Welcome Wagon Inc., meanwhile, has just one representative in Howard County despite the national marketing company's goal of one representative for every 20,000 people. County representative Carolyn Capizola says she can only focus on the new residents of Columbia -- and only the eastern part of Columbia at that.

"Unfortunately, there are people who do get missed," says Ms. Capizola, an Oakland Mills village resident who greets newcomers with household gifts introducing them to local businesses. "I'm not able to catch up with everybody."

Even with such services, many new residents scramble to find ways to meet other families. In Clarksville, for example, Janet Melton found part-time jobs at an adult day-care center and a garden center just so she could meet people.

"All in all, we're very happy in Maryland," she says, "but I do feel I have to work outside the home and make friends there."

That can be especially tough for those who move from out of state, says Mary Patricia Andreas, whose family moved to Ellicott City in June from Virginia Beach, Va.

A stay-at-home mother -- whose husband, Roger, an nTC environmental engineer, spends little time in his office -- she was concerned that their social life could suffer without the possibility of meeting many people through work.

With that in mind, the family sought out a townhouse community that was "conducive to bumping into people," she says. Its population of young professionals, many single or just beginning their families, offers a promising crop of potential friends, she says.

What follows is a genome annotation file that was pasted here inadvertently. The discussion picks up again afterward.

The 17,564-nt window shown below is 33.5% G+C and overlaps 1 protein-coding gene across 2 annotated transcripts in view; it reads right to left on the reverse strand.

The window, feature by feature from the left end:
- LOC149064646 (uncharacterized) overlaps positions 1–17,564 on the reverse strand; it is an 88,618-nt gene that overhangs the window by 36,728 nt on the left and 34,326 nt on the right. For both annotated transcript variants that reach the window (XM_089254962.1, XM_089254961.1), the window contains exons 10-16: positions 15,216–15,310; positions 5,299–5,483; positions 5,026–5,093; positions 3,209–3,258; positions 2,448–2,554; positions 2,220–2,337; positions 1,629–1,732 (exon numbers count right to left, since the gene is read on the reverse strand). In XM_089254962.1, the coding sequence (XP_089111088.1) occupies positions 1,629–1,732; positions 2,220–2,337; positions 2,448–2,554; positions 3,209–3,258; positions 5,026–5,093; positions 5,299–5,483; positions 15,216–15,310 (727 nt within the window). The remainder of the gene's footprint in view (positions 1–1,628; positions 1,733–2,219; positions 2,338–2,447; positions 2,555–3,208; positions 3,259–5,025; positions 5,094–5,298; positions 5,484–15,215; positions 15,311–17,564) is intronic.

"It's up to us to build any friendships we may have," says Mrs. Andreas.

Others say that making meaningful connections in Howard County can be a challenge because of cultural differences between out-of-staters and their new communities.

Darren and Annette Scallion, for example, moved from California to a townhouse community in Columbia's Owen Brown village seven months ago with their two young children. They say they feel more affinity with Mr. Scallion's retail store co-workers than with the family's more conservative East Coast neighbors.

"I feel like we've been accepted [by the neighbors] and all, but we just haven't gotten involved," Mrs. Scallion said. "We don't socialize with anyone in the community. When we do go out, it's usually with Darren's co-workers."

The process of becoming part of the community is a joint one that requires the efforts of newcomers and neighbors alike, says Ms. Kellner, of the Columbia Welcome Center.

And for some people, a little bit of distance is not a bad thing in a neighbor.

Mary McNiff, who moved from New Jersey to Ellicott City in June with her husband, Kevin, and teen-age daughter, says a "very nosy, in your face" neighbor in New Jersey soured her on such chummy relationships.

Her Ellicott City neighbors, she says, are either dual-income households, retirees, singles or young couples without children who are wrapped up in their own work or family lives.

"The people here are very nice, but I don't think they want too much interaction either," Mrs. McNiff says. "Did I pick a good spot, or what?"